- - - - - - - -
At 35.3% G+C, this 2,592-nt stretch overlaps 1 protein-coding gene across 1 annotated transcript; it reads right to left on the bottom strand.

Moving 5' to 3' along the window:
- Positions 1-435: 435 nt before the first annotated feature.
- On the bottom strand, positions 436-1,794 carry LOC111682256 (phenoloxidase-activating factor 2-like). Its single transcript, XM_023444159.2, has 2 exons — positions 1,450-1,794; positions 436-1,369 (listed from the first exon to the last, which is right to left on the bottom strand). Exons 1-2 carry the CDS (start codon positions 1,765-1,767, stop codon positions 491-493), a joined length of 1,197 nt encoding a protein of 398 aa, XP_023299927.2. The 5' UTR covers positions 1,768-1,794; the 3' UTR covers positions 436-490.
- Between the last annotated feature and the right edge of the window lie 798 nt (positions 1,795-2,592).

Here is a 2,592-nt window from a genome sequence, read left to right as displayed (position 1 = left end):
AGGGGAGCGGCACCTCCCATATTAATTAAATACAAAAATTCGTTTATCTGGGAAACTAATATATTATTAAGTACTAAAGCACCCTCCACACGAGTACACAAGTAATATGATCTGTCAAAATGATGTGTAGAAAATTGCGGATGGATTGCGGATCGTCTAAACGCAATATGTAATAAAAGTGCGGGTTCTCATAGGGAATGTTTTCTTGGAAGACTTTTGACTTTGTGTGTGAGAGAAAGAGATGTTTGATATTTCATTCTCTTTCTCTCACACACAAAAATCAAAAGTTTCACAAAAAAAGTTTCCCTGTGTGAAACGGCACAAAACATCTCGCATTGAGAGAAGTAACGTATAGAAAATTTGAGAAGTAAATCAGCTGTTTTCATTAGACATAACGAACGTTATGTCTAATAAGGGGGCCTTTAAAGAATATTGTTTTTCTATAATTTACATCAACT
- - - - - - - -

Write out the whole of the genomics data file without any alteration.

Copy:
At 35.3% G+C, this 2,592-nt stretch overlaps 1 protein-coding gene across 1 annotated transcript; it reads right to left on the bottom strand.

Moving 5' to 3' along the window:
- Positions 1-435: 435 nt before the first annotated feature.
- On the bottom strand, positions 436-1,794 carry LOC111682256 (phenoloxidase-activating factor 2-like). Its single transcript, XM_023444159.2, has 2 exons — positions 1,450-1,794; positions 436-1,369 (listed from the first exon to the last, which is right to left on the bottom strand). Exons 1-2 carry the CDS (start codon positions 1,765-1,767, stop codon positions 491-493), a joined length of 1,197 nt encoding a protein of 398 aa, XP_023299927.2. The 5' UTR covers positions 1,768-1,794; the 3' UTR covers positions 436-490.
- Between the last annotated feature and the right edge of the window lie 798 nt (positions 1,795-2,592).

Here is a 2,592-nt window from a genome sequence, read left to right as displayed (position 1 = left end):
AGGGGAGCGGCACCTCCCATATTAATTAAATACAAAAATTCGTTTATCTGGGAAACTAATATATTATTAAGTACTAAAGCACCCTCCACACGAGTACACAAGTAATATGATCTGTCAAAATGATGTGTAGAAAATTGCGGATGGATTGCGGATCGTCTAAACGCAATATGTAATAAAAGTGCGGGTTCTCATAGGGAATGTTTTCTTGGAAGACTTTTGACTTTGTGTGTGAGAGAAAGAGATGTTTGATATTTCATTCTCTTTCTCTCACACACAAAAATCAAAAGTTTCACAAAAAAAGTTTCCCTGTGTGAAACGGCACAAAACATCTCGCATTGAGAGAAGTAACGTATAGAAAATTTGAGAAGTAAATCAGCTGTTTTCATTAGACATAACGAACGTTATGTCTAATAAGGGGGCCTTTAAAGAATATTGTTTTTCTATAATTTACATCAACT